This persistent misunderstanding of copyright reformers’ claims has two unsavory interpretations:

  1. Critics of copyright reformers are lazy and illiterate; they cannot read, and if they can, they cannot be bothered to read the actual claims made by copyright reformers.
  2. Critics of copyright reformers are intellectually dishonest, engaging in willful misreading in order to systematically misrepresent the reformers’ claims.

I pen this short screed today because this past Monday, my essay ‘End Intellectual Property,’ which argues that the term ‘intellectual property’ is a misleading piece of rhetorical excess and should be discarded in favor of the precise use of ‘copyrights’, ‘patents’ ‘trademarks’ and ‘trade secrets’ instead, appeared in Aeon Magazine, and almost immediately, many readers online made some version of the responses above. I’m left shaking my head. Especially as my essay included the following line:

And neither do copyright reformers argue that plagiarists be somehow rewarded; they do not advocate that anyone should be able to take a copyrighted work, put their name on it, and sell it.

‘Nuff said.

P.S: There are several other persistent misunderstandings–or willful misreadings– of copyright reformer’s claims making the rounds. As they have been for a while. Like vampires, they refuse to die. On those (‘so you think artists should not be paid for their work?’ and ‘how come your books are not made available for free?’), more anon.

Neal Katyal And George Conway’s Incomplete Legal Advice

In an Op-Ed for the New York Times, Neal Katyal, the “acting solicitor general under President Barack Obama and…a lawyer at Hogan Lovells,” and George Conway III, “a litigator at Wachtell, Lipton, Rosen & Katz,” argue that Donald Trump’s appointment of Matthew Whitaker as the the Acting Attorney General is unconstitutional. Roughly, according to the Appointments Clause of the US Constitution, Article II, Section 2, Clause 2, “principal officers of the United States must be nominated by the president and confirmed by the Senate under its “Advice and Consent” powers.” Whitaker is a principal officer, and he has not been confirmed by the Senate.  So, “Mr. Trump’s installation of Matthew Whitaker as acting attorney general of the United States…is unconstitutional. It’s illegal.”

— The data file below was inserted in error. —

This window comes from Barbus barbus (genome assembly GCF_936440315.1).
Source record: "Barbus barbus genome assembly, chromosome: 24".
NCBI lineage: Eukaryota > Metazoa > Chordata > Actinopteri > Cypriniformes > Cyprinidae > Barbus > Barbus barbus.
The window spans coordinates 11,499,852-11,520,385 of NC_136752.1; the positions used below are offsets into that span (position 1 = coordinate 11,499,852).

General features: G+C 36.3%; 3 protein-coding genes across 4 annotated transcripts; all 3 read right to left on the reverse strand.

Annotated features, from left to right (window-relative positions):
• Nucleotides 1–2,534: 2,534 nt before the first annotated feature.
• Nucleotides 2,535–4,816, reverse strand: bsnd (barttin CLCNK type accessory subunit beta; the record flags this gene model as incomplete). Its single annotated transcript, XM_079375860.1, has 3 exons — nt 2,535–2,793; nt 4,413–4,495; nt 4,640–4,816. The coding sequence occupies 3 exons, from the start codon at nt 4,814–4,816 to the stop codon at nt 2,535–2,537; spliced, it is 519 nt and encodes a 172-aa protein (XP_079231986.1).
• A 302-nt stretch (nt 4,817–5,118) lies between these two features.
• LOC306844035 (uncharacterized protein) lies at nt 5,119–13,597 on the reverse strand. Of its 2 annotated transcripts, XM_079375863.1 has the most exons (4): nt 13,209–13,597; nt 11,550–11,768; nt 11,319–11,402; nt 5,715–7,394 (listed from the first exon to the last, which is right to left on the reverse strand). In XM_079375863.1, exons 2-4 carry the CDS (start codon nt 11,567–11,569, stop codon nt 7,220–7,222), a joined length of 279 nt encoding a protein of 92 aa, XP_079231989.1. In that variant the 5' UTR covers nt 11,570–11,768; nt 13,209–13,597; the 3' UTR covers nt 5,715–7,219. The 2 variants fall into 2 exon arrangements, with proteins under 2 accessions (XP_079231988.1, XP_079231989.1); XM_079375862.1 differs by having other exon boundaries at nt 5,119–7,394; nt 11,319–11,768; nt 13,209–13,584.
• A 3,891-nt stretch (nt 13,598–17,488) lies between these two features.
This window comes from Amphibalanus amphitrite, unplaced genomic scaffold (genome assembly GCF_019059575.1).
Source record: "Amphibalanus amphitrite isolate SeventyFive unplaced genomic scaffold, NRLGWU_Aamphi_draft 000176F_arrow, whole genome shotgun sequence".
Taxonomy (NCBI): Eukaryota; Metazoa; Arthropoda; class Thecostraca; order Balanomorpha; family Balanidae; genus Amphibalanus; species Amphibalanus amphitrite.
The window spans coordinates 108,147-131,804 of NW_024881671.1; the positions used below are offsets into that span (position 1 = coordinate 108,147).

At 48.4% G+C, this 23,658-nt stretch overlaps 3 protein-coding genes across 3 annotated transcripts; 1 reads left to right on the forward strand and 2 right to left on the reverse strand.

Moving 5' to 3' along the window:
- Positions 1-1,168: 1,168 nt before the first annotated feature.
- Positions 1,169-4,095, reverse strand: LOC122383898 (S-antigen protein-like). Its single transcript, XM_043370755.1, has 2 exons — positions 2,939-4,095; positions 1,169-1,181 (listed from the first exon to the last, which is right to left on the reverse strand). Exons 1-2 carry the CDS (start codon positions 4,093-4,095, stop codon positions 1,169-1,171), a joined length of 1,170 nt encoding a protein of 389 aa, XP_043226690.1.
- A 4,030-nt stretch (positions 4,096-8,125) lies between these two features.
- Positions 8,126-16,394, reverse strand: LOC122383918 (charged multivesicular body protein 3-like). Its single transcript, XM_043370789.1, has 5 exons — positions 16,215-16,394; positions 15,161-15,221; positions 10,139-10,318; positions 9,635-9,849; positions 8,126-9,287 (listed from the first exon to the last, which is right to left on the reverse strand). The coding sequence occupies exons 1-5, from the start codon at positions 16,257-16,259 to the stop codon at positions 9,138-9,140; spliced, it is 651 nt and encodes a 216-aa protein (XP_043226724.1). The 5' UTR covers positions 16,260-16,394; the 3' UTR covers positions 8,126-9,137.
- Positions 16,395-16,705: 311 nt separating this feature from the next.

(Katyal and Conway buttress this argument by invoking the words of Justice Clarence Thomas, who argued last year that the appointment of the general counsel of the National Labor Relations Board without Senate confirmation, which was ruled invalid on statutory grounds, was unconstitutional for precisely the same reason – it violated the Appointments Clause.)

Katyal and Conway sign off with a rhetorical flourish that should be familiar to anyone who has read claims alleging the unconstitutionality of a statute or executive action:

[T]he Constitution is a bipartisan document, written for the ages to guard against wrongdoing by officials of any party. Mr. Whitaker’s installation makes a mockery of our Constitution and our founders’ ideals. As Justice Thomas’s opinion in the N.L.R.B. case reminds us, the Constitution’s framers “had lived under a form of government that permitted arbitrary governmental acts to go unchecked.” He added “they knew that liberty could be preserved only by ensuring that the powers of government would never be consolidated in one body.”

We must heed those words today.

Stirring words. Exemplary legal analysis. Alas, something is missing. How can we “heed those words”? What legal redress do American citizens have? Can I call a police officer and ask him to arrest the President? Who will step forward to address this violation of the  law? Illegal acts have been committed; what can be done? Katyal and Conway do not bother to tell us. They tell us that something is is illegal and then they drop the mic.  Unconstitutionality Alleged! Boom!

What Katyal and Conway have failed to do is tell us who has standing to sue.  Standing is “the term for the ability of a party to demonstrate to the court sufficient connection to and harm from the law or action challenged to support that party’s participation in the case” or “the requirement that a person who brings a suit be a proper party to request adjudication of the particular issue involved.”

So, who, if anyone, has standing to sue in this case? I am not a lawyer or a legal expert. I do not know what the rules are for standing to sue alleging constitutional violations. Mea culpa – my civics lesson were clearly inadequate. It would be nice if a pair of expert lawyers, who enjoy access to one of the the nation’s most visible media platforms, would tell me.